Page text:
Even a stock of a loss making company can have higher spot price than that of a profit making company.
In trading and derivatives and daily speculation, anything is possible irrespective of balance sheet, cash flows and profit and loss statements.
More buyers will up the price, more sellers will down the price.
The stock (Options Commodities, fixed income) markets are "auction" markets, there are bidder (buyers) and sellers (offers).. A market is the highest bidder and the lowest offering price.
Forget what they tried to teach you in the world of academia, in the real world of the markets, profits, earnings and sales are meaningless, all that matters is what people want to pay for the product or the price sellers are willing to accept.
The real money maker and the most successful traders/investors are those that can read the markets - not the analysist or chartist
Expectations can drive the price up considerably. Marijuana/ CBD companies are a great example. Very few are profitable, but some are billion dollar companies or many hundreds of millions. I dont follow pharmaceutical stocks, but I imagine that some of those are very similar. Its all about how the company is viewed as a whole.
There is no direct correlation between revenue and stock price. One company could have revenue of 100 million and have zero profit. Another company could have revenue of 100 million and have earnings per share of $3.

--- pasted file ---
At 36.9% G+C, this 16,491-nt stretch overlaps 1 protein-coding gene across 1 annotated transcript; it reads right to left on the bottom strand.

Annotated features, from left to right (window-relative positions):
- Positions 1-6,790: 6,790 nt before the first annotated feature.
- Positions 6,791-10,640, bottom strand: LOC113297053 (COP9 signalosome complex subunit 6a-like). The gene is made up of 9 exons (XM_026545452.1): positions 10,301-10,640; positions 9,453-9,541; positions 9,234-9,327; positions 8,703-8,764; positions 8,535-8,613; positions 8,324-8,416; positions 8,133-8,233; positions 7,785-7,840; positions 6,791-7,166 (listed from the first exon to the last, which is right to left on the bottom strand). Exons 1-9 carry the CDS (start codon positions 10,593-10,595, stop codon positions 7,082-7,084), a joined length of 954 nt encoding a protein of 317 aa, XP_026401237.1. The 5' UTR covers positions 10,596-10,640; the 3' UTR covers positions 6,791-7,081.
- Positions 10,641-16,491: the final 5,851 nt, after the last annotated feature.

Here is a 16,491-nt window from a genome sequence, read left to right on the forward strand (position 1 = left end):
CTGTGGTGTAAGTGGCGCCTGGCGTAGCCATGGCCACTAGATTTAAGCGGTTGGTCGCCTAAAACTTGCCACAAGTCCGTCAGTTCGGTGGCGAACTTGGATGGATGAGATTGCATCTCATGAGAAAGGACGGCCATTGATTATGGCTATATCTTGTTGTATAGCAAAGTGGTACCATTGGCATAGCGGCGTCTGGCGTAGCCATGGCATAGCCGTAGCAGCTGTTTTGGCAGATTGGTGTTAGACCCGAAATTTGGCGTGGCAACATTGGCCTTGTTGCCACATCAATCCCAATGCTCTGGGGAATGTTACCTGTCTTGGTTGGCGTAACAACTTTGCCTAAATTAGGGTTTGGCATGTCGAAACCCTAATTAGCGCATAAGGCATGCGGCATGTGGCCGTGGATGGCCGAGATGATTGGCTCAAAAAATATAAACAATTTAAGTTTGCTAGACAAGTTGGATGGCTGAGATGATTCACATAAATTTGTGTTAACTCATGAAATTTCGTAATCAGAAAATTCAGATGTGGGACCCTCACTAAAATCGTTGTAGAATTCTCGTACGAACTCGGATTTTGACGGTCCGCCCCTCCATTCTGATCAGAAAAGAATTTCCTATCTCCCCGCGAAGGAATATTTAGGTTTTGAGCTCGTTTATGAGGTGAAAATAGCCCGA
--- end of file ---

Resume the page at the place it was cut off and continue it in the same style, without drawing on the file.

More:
Earnings per share (and expected EPS in the future) is what determines stock price.
(Granted, an increase or decrease in revenue is just one of many data which goes into predicting earnings per share).
Anonymous · 1 month ago
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Because those buying the stock with less revenue are willing to pay more per share than those buying the other stock. There can be any number of reasons why someone would think that. For example: Maybe the company with less revenue is profitable and the company with higher revenue isn't. Maybe the company with less revenue is growing faster. Maybe the two companies are in different industries and the company with less revenue happens to be in an industry that tends to trade at a higher multiple.